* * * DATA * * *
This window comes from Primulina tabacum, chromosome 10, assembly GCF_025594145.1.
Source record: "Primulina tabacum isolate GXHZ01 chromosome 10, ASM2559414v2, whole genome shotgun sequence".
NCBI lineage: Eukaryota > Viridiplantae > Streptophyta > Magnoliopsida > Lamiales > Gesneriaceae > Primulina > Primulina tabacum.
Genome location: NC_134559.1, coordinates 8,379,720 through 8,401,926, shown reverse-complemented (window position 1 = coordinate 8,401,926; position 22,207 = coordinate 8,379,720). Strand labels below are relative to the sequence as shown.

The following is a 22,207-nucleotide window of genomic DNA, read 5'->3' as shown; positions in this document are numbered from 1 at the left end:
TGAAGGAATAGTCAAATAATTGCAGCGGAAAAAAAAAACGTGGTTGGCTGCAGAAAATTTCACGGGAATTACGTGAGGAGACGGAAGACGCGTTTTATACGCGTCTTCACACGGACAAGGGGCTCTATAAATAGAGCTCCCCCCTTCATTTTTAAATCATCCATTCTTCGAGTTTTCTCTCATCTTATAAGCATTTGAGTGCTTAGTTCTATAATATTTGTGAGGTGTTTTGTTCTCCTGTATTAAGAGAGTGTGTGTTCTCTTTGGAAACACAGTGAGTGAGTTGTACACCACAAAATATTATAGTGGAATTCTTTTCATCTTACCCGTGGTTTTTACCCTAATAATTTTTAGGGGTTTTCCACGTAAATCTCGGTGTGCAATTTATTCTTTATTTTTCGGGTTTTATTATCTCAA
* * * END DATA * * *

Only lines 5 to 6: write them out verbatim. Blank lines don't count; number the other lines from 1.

The following is a 22,207-nucleotide window of genomic DNA, read 5'->3' as shown; positions in this document are numbered from 1 at the left end:
TGAAGGAATAGTCAAATAATTGCAGCGGAAAAAAAAAACGTGGTTGGCTGCAGAAAATTTCACGGGAATTACGTGAGGAGACGGAAGACGCGTTTTATACGCGTCTTCACACGGACAAGGGGCTCTATAAATAGAGCTCCCCCCTTCATTTTTAAATCATCCATTCTTCGAGTTTTCTCTCATCTTATAAGCATTTGAGTGCTTAGTTCTATAATATTTGTGAGGTGTTTTGTTCTCCTGTATTAAGAGAGTGTGTGTTCTCTTTGGAAACACAGTGAGTGAGTTGTACACCACAAAATATTATAGTGGAATTCTTTTCATCTTACCCGTGGTTTTTACCCTAATAATTTTTAGGGGTTTTCCACGTAAATCTCGGTGTGCAATTTATTCTTTATTTTTCGGGTTTTATTATCTCAA